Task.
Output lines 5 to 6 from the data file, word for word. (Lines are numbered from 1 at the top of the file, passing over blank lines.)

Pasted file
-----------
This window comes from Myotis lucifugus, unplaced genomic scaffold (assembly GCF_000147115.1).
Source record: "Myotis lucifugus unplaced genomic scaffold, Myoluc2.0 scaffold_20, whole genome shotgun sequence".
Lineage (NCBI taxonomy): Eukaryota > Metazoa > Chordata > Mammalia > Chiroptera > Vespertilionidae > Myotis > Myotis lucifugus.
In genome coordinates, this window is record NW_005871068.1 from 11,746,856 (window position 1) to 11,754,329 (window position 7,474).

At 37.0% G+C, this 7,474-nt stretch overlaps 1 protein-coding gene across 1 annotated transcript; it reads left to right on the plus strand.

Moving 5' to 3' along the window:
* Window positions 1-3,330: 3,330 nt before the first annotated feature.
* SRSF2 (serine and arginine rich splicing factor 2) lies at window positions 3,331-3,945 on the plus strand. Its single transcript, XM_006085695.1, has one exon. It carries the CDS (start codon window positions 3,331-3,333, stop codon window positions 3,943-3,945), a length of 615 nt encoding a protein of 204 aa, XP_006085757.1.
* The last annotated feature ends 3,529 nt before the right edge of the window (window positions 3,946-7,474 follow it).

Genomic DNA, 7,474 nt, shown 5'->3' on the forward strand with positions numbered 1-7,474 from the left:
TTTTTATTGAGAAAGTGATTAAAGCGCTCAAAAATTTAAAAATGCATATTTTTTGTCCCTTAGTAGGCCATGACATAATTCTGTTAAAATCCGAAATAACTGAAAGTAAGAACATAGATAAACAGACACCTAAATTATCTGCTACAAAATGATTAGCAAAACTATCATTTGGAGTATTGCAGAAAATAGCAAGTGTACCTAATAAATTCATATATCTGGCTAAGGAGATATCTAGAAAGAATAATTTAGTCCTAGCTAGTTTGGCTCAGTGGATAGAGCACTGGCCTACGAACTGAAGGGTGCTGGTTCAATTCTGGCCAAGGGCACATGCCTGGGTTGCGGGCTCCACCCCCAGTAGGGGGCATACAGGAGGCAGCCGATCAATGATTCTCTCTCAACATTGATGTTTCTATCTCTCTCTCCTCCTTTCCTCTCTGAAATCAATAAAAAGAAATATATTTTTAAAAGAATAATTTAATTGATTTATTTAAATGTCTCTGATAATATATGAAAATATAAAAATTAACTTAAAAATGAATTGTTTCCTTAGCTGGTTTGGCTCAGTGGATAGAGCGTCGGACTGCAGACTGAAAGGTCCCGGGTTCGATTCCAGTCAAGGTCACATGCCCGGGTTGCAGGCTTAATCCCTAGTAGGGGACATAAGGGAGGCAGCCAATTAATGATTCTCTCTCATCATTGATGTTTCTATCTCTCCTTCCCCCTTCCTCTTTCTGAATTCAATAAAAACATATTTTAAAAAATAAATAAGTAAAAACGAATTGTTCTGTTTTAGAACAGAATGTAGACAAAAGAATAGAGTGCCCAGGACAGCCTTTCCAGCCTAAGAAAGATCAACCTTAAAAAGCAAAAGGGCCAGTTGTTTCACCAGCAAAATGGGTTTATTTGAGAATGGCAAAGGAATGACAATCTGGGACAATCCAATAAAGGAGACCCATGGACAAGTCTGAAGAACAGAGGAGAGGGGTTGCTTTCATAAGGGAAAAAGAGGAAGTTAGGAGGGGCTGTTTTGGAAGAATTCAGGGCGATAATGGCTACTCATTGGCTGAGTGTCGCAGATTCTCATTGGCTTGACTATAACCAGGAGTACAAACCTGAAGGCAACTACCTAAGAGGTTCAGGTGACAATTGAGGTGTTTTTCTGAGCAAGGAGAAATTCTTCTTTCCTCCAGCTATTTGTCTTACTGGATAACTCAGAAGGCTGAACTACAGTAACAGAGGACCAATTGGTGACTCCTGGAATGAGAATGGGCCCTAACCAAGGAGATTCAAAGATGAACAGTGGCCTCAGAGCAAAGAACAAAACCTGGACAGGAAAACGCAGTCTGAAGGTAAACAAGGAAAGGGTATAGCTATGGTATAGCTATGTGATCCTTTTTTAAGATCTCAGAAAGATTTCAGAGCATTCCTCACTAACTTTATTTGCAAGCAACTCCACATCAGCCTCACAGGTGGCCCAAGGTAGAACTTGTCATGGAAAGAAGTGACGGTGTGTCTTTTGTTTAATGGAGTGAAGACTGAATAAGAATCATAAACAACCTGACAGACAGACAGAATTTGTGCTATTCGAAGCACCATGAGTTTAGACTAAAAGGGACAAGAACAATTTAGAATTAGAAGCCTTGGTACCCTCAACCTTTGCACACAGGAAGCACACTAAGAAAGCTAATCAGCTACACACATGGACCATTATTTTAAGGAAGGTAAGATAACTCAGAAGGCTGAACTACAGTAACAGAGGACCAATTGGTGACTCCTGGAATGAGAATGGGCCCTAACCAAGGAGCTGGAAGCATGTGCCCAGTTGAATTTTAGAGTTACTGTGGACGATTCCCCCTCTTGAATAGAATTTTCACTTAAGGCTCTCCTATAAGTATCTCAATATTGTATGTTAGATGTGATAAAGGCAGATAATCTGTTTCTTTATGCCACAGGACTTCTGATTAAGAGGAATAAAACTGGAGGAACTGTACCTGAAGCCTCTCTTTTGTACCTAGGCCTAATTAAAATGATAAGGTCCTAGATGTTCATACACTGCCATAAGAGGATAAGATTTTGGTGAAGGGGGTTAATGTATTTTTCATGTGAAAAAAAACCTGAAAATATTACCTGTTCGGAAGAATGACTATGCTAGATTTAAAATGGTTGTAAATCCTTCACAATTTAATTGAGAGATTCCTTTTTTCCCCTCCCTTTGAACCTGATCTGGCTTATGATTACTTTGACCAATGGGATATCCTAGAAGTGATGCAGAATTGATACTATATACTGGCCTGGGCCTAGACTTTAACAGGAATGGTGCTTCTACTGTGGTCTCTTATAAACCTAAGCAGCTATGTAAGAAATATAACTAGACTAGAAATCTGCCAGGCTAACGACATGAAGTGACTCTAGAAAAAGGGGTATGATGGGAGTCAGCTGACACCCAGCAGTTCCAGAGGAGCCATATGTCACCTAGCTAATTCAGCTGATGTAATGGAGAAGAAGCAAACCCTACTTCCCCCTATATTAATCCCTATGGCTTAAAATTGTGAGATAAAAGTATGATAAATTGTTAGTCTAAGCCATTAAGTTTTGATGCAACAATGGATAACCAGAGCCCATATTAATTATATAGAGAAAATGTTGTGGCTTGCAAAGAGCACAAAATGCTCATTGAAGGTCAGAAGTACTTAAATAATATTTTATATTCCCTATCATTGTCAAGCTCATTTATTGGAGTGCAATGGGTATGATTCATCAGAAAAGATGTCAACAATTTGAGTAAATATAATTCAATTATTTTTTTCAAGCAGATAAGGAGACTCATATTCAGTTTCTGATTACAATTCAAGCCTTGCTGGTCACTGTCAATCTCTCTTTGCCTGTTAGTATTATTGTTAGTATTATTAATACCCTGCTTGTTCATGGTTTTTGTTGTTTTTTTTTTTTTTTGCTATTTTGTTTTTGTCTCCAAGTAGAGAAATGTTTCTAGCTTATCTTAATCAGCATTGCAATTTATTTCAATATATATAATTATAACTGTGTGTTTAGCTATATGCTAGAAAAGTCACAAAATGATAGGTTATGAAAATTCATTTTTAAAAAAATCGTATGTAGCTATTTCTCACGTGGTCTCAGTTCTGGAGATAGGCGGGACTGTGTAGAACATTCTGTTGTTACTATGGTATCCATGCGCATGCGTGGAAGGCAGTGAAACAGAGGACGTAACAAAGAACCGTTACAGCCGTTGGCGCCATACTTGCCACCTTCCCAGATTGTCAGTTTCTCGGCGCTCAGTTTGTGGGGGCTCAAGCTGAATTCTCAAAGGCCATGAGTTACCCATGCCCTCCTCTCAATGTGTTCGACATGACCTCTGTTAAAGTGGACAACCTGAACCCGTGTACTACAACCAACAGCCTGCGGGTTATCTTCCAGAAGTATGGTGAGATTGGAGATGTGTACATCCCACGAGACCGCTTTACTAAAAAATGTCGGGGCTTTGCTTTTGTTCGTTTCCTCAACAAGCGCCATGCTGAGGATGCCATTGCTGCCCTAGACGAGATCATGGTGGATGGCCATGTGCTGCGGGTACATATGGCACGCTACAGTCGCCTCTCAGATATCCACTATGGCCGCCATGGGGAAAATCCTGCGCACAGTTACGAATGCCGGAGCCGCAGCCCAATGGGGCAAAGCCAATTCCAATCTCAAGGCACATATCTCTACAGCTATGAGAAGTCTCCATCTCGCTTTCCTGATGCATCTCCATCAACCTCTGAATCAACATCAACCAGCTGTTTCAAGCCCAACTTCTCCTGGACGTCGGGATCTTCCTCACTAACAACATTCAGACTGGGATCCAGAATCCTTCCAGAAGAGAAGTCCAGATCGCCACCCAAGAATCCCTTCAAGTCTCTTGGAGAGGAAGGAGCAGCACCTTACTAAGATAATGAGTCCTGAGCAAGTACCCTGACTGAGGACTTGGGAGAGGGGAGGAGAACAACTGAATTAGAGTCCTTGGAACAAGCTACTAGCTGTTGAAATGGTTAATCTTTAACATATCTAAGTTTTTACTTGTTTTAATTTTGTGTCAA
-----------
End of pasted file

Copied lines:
At 37.0% G+C, this 7,474-nt stretch overlaps 1 protein-coding gene across 1 annotated transcript; it reads left to right on the plus strand.

Moving 5' to 3' along the window: